2. Social awareness. Sometimes you as the parent, or others, inadvertently crush that newfound confidence. Telling all the relatives that ‘Ben now eats chicken’ can put a child in the spotlight and without realising it, make it difficult for them.

3. Progress is situational. It is normal for a child to be able to eat something new but only in a certain context. For example, on holidays they choose hash browns from the breakfast buffet, love them, and eat them every day. Returning from holidays you find that no brands of hash browns are the same and so your child refuses to eat them. This does not mean that hash browns are off the menu permanently, but you may have to do a bit of work to get them back on!

4. General feelings. Eating is not separate from the rest of life. If a child is feeling anxious or unsettled or upset, the first victim could be their eating. Being able to dictate what goes into the mouth can subconsciously offset a lack of control in other areas. This can lead to foods being dropped from the menu in the short-term.

Why may a fussy eater add a food then drop it? Judith Yeabsley|Fussy Eating NZ, anxious boy, #WhyAFussyEaterMayAddAFoodThenDropIt, # WhyAPickyEaterMayAddAFoodThenDropIt, #TryNewFoods, #TheConfidentEater, #FussyEatingNZ, #HelpForFussyEating, #HelpForFussyEaters, #FussyEater, #FussyEating, #PickyEater, #PickyEating, #SupportForFussyEaters, #SupportForPickyEaters, #CreatingConfidentEaters, #TryNewFood #PickyEatingNZ #HelpForPickyEaters, #HelpForPickyEating, #Wellington, #NZ, #JudithYeabsley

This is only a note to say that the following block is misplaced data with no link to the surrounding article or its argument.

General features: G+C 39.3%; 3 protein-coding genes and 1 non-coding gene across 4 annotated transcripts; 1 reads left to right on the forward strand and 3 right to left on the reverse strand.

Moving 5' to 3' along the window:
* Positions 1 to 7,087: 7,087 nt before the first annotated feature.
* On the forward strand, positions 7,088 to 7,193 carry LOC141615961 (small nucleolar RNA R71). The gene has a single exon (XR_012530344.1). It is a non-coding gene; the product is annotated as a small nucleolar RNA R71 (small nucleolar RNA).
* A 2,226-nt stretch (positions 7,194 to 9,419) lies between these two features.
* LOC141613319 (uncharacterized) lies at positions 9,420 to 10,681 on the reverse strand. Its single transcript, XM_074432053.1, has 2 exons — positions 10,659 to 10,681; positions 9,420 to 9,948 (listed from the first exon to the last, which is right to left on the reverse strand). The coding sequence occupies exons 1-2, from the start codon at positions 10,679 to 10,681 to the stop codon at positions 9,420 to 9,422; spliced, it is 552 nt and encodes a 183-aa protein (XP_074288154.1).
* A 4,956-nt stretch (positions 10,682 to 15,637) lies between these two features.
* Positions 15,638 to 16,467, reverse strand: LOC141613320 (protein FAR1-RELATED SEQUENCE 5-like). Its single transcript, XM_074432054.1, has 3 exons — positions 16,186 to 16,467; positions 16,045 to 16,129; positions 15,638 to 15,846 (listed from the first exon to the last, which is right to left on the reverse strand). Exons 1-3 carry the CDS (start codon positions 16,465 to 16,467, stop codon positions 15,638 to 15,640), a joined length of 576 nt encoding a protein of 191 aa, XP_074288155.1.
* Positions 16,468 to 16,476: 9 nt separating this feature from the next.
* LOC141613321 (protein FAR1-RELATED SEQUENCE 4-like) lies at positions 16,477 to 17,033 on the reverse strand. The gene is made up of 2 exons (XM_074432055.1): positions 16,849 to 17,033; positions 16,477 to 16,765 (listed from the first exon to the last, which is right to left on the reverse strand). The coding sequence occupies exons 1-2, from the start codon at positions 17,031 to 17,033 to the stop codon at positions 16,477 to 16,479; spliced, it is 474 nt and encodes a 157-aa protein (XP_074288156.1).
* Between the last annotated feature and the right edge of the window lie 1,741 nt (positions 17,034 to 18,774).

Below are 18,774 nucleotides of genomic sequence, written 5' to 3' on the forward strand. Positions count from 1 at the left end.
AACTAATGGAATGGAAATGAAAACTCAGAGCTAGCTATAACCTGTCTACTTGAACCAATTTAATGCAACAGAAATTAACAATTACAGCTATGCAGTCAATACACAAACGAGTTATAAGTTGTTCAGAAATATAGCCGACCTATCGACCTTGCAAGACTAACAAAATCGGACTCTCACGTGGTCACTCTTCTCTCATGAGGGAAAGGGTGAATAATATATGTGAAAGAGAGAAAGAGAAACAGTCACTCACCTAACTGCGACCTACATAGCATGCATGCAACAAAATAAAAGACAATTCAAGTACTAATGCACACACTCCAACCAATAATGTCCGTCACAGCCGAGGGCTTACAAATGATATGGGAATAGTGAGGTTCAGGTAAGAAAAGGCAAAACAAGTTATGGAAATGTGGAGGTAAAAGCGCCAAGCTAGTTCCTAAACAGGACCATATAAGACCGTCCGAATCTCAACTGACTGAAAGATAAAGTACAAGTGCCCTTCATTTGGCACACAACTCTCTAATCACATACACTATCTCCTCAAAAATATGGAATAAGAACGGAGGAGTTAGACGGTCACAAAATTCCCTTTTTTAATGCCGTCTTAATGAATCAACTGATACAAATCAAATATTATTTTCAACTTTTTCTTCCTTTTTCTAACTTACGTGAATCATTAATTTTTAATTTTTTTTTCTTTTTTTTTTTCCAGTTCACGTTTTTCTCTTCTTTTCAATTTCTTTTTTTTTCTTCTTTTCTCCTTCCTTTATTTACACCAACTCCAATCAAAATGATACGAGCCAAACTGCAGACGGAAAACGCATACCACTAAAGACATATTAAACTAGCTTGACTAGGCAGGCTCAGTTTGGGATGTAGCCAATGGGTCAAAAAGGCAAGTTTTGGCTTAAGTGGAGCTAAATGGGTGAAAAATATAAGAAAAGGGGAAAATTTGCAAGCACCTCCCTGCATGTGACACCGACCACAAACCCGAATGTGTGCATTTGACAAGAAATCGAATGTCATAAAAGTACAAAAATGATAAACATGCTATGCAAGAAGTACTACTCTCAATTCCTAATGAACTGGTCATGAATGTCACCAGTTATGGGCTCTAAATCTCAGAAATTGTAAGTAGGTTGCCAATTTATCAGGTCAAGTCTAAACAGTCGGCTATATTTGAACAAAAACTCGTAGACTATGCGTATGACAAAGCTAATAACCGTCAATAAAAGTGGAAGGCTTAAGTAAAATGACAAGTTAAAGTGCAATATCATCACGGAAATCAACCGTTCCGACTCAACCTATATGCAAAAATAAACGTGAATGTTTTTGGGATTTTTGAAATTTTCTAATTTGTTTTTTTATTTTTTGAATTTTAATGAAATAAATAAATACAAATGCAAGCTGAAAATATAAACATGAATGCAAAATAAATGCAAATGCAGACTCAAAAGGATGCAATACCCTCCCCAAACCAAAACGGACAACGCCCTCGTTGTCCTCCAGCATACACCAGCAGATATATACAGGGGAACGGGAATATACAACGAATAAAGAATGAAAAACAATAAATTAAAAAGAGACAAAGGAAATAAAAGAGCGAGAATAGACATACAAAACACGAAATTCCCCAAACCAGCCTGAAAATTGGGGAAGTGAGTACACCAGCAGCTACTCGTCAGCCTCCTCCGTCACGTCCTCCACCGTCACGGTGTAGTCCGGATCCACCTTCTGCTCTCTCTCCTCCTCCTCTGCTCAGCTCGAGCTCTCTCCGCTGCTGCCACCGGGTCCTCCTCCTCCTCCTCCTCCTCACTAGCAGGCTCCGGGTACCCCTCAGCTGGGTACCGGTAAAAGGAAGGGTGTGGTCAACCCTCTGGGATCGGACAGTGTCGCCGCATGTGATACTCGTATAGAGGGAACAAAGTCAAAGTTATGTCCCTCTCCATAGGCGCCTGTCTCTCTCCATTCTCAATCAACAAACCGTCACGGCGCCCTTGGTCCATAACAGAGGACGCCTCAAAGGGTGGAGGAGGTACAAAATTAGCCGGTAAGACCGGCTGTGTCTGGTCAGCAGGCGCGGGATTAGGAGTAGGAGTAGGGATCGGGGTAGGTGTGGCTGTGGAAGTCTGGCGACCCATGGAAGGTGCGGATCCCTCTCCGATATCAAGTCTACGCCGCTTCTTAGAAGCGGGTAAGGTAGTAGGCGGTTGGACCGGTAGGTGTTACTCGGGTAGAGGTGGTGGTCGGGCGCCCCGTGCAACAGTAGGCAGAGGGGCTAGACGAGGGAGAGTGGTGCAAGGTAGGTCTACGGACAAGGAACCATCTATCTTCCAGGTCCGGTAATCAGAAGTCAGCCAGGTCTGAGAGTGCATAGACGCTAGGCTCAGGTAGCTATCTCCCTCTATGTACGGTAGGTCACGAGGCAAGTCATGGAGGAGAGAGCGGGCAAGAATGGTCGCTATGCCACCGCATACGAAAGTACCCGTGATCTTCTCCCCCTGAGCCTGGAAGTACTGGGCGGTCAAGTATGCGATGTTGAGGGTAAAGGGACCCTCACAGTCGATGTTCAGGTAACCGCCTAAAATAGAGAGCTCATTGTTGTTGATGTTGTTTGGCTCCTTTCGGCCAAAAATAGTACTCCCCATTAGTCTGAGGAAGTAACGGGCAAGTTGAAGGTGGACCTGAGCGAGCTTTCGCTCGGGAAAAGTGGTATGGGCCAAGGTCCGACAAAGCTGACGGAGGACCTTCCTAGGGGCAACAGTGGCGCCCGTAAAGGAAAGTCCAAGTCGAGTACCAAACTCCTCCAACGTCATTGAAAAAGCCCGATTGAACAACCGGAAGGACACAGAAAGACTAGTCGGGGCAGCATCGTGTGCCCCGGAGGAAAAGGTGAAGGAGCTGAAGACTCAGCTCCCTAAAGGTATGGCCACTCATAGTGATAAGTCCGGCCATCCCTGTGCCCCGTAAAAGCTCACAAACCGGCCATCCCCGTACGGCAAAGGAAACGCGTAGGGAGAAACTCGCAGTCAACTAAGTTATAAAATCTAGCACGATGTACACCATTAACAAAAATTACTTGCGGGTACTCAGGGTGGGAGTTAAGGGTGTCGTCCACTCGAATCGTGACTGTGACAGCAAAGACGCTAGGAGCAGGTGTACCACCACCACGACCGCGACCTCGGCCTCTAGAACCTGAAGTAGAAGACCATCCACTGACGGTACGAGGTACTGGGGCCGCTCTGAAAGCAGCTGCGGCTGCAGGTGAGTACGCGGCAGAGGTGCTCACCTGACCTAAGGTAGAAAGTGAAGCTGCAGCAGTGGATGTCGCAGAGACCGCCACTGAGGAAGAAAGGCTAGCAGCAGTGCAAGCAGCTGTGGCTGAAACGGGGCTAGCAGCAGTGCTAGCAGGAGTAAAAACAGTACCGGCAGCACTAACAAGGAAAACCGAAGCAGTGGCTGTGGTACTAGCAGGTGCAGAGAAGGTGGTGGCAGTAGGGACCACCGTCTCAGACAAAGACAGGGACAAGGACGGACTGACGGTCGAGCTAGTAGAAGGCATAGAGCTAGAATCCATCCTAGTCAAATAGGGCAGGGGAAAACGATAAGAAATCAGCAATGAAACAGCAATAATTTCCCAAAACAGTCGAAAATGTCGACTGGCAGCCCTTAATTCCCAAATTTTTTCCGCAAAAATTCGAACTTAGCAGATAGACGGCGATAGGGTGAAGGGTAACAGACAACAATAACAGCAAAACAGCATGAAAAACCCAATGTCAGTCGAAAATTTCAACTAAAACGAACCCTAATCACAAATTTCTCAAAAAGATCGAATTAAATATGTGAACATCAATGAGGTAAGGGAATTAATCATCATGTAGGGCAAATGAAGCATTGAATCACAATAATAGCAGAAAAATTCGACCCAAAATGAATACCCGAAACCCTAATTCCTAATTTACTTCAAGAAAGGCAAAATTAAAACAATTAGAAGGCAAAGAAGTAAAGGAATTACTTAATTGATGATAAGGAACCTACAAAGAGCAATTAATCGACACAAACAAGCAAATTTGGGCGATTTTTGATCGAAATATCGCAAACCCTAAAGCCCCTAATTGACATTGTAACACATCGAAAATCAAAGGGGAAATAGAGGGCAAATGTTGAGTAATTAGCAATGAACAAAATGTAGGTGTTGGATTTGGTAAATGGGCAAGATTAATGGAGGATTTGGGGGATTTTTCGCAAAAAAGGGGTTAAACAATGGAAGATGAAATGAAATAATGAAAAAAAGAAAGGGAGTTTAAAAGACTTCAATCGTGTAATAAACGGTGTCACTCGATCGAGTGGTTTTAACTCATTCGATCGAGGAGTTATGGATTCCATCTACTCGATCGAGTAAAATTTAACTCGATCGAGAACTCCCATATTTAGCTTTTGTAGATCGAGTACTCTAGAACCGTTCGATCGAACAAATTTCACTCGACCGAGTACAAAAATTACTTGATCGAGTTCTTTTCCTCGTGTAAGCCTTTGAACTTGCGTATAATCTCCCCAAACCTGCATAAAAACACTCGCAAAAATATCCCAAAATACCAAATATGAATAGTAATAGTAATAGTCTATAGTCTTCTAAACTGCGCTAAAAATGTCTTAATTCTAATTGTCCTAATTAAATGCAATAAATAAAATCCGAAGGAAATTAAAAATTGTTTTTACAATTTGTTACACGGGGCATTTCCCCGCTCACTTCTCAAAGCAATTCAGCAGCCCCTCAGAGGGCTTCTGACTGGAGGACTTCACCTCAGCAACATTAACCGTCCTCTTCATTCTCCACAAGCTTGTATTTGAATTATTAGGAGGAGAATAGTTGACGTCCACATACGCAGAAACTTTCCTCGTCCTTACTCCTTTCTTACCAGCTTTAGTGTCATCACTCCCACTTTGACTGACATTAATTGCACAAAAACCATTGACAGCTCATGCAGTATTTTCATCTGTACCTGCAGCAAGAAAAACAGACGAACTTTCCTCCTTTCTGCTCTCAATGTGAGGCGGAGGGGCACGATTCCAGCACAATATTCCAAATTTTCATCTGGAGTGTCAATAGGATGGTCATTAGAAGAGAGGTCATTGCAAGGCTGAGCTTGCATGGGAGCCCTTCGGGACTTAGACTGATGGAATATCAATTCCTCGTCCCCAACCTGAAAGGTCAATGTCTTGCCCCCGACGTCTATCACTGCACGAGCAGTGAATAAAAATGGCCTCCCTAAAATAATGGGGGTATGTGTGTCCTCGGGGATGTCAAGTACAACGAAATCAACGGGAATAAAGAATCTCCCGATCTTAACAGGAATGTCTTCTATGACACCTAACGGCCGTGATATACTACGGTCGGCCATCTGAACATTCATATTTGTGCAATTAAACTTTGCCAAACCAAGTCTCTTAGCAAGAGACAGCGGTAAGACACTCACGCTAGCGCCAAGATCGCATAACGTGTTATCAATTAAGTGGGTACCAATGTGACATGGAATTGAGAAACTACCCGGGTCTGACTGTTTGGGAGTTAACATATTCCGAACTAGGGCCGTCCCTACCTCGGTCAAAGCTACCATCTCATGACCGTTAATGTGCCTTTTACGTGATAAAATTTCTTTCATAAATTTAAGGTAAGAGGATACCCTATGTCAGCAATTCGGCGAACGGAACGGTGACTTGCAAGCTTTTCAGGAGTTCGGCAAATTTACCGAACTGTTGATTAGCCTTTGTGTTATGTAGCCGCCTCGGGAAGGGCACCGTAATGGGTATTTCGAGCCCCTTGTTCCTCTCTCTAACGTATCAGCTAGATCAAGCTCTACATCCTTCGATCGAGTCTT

5. Appetite changes. When a child is in a growth phase, they are often hungrier. This can mean that foods that are on the edge of the comfort zone become accepted. When appetite drops, guess what?!

6. Control and habits. Often this is not conscious but has become an automatic pattern developed over years. If the habit is not adding new foods, then it can mean it is easier to not do it than do it. It can also be a push-back against parents if a child does feel pressured in any way.

For toddlers:

Much of this can be part of the general rollercoaster of the age and stage. Even eating competent toddlers can love a food one day and hate it the next!

The same challenges apply for littlies as for older children, but there are also some age specific things to take into account: